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Callaway Golf Co. v. Guild

UNITED STATES DISTRICT COURT SOUTHERN DISTRICT OF CALIFORNIA


January 12, 2009

CALLAWAY GOLF COMPANY, ET AL., PLAINTIFFS,
v.
SCREEN ACTORS GUILD, ET AL., DEFENDANTS.

The opinion of the court was delivered by: Hon. Leo S. Papas U.S. Magistrate Judge

ORDER GRANTING IN PART AND DENYING IN PART PLAINTIFFS' MOTION TO COMPEL PRODUCTION OF DOCUMENTS (Doc. #84) ORDER FOR IN CAMERA REVIEW

On November 7, 2008, Plaintiffs filed a Motion to Compel Production of Documents. On November 21, 2008, Defendants filed an Opposition to Plaintiffs' Motion. On November 26, 2008, Plaintiffs filed a Reply to Defendants' Opposition. On December 5, 2008, the Court held a hearing on Plaintiffs' Motion. The Court, having reviewed the Motion, Opposition and Reply papers and having heard oral argument on the Motion, HEREBY GRANTS in part and DENIES in part Plaintiff's Motion and ORDERS an in camera review of many of the disputed documents in issue.

1. Nigro Karlin Documents*fn1

Plaintiffs served on Defendants several Requests for Production of Documents seeking all communications between Defendants and their independent auditor Nigro, Karlin, Segal & Field-stone (hereafter "NK"). Defendants refused to produce any of the requested documents between them and their attorneys and NK, contending that such documents reflect communications that are protected by either the attorney-client privilege or work product doctrine.

Plaintiffs argue that the communications between Defendants, their attorneys and NK are not protected by the attorney-client privilege or work product doctrine.

a. Attorney-Client Privilege

Plaintiffs contend that the NK documents are not protected by the attorney-client privilege because NK is not a client of Defendants' attorneys. Rather, NK is a third party to this action whose only role is that of a percipient witness. Moreover, NK does not work for Defendants' attorneys. In fact, NK confirmed that it is the independent accounting firm engaged by Defendants to perform periodic examinations of signatories to the Commercials Contracts. It performs work for Defendants, not Defendants' attorneys.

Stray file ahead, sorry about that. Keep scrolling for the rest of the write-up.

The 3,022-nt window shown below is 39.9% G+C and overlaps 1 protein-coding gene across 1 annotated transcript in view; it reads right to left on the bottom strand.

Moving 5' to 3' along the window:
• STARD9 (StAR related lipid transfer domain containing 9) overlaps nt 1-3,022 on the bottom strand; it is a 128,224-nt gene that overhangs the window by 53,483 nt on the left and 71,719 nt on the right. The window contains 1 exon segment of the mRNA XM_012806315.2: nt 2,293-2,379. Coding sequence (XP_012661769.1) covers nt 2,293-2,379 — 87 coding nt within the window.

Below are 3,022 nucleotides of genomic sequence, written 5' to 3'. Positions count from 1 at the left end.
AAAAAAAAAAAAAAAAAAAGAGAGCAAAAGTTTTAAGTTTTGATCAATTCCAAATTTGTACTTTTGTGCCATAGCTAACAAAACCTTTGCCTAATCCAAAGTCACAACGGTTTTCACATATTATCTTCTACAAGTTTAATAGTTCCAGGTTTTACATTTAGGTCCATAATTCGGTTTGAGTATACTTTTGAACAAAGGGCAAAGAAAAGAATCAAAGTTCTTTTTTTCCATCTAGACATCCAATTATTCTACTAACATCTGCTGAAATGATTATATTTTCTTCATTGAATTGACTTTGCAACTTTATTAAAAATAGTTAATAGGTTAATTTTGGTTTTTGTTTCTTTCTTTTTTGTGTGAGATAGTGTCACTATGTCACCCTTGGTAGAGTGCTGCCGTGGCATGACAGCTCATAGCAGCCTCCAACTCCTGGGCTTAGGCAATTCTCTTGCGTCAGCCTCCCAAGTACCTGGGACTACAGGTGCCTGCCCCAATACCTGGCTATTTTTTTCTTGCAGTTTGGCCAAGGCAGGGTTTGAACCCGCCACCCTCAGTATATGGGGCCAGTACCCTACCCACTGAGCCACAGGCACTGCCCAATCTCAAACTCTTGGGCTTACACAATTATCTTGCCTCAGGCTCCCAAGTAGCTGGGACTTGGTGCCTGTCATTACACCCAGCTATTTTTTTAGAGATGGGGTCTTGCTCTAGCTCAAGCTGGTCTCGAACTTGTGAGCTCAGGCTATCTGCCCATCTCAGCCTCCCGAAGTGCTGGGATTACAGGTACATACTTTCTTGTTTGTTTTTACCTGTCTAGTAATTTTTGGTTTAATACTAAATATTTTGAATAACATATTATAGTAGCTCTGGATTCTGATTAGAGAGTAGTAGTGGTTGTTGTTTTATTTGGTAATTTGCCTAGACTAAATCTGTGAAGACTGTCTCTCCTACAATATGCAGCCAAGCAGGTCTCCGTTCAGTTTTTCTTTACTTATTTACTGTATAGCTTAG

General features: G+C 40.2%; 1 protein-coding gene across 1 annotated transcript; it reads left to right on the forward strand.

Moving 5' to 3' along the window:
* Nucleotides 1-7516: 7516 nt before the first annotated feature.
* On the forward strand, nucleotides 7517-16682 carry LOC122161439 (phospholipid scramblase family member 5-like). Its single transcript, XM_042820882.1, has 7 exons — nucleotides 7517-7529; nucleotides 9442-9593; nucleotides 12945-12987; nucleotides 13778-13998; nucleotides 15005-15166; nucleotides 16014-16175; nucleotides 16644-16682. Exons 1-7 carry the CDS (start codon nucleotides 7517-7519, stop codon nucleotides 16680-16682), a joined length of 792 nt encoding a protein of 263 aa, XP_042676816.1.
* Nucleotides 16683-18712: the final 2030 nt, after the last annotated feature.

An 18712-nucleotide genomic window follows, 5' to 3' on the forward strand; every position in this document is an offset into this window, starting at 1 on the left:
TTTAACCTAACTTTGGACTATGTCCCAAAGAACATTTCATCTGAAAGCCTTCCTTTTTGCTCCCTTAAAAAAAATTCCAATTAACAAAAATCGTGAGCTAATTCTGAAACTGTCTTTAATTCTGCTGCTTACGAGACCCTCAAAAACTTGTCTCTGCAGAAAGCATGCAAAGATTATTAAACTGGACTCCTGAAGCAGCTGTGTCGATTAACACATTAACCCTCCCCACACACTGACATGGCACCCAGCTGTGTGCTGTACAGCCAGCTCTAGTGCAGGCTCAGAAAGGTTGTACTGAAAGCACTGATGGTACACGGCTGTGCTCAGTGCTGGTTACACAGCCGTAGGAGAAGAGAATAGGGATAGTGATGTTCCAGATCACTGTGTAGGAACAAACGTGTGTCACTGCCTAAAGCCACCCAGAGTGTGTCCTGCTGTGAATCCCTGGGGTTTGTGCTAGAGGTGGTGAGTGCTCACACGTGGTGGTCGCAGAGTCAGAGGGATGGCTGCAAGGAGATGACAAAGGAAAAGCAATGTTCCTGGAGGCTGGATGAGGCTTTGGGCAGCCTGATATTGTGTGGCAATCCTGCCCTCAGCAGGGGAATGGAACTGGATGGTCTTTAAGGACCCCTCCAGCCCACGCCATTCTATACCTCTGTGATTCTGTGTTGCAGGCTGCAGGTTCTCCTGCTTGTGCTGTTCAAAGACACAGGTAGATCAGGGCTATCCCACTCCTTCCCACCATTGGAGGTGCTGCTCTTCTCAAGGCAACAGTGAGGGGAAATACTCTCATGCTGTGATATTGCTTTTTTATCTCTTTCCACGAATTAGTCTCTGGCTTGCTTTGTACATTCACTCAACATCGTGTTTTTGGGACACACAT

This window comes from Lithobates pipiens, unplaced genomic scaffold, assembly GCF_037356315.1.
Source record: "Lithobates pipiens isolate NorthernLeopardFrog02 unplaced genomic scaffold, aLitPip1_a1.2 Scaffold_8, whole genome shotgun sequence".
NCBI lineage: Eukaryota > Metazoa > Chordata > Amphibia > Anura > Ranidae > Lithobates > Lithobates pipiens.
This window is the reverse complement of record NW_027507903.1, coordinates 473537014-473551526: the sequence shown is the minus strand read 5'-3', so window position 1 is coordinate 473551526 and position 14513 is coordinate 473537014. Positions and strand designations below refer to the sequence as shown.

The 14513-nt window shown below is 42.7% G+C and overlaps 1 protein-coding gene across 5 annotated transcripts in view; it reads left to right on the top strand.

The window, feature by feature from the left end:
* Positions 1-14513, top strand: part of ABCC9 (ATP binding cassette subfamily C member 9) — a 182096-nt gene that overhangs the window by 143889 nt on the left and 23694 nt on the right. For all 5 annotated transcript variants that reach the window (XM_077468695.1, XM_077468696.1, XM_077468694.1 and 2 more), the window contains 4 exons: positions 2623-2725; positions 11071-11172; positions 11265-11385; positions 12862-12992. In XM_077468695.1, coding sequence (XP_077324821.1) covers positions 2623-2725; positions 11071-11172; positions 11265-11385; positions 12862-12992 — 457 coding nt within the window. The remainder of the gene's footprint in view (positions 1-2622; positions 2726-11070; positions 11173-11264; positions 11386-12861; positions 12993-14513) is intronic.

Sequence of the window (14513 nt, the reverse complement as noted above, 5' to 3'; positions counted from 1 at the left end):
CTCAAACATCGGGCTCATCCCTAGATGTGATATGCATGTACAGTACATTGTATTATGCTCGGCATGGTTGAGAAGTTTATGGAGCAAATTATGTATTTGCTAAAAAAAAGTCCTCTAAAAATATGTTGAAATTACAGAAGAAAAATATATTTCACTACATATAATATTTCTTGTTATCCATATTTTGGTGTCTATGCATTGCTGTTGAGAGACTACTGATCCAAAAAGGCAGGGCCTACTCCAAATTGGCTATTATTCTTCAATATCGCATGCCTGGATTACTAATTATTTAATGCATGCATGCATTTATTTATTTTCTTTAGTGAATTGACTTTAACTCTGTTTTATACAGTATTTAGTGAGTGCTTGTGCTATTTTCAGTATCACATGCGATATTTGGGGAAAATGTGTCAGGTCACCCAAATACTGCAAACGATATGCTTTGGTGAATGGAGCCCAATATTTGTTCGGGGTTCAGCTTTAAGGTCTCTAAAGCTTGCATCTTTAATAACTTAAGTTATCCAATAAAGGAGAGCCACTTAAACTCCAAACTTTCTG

Defendants contend that NK, through its employee accountant Brian Meath (hereafter "Meath") has played an integral role as part of their litigation team in this case. Meath has provided information to Defendants' attorneys to facilitate Defendants' attorneys representation of Defendants in this action. Defendants cite U.S. v. Hovel to support their position.

In Hovel, the court stated in pertinent part: ...(T)he presence of an accountant, whether hired by a lawyer or by the client, while the client is relating a complicated tax story to the lawyer or by the client, ought not to destroy the (attorney-client) privilege... the presence of the accountant is necessary, or at least highly useful, for the effective consultation between the client and lawyer which the privilege is designed to permit...

What is vital to the privilege is that the communication be made in confidence for the purpose of seeking legal advice from the lawyer. If what is sought is not legal advice but only accounting service... or if the advice sought is the accountant's rather than the lawyer's, no privilege exists. We recognize this draws what may seem to some a rather arbitrary line between a case where the client communicates first to his own accountant (no privilege as to such communications, even though he later consults his lawyer on the same manner), and others where the client in the first instance retains an accountant as a listening post, or consults the lawyer with his own accountant present... but the distinction has to be made if the privilege is neither to be unduly expanded nor to become a trap.

Hovel, supra at 922-923 (citations omitted)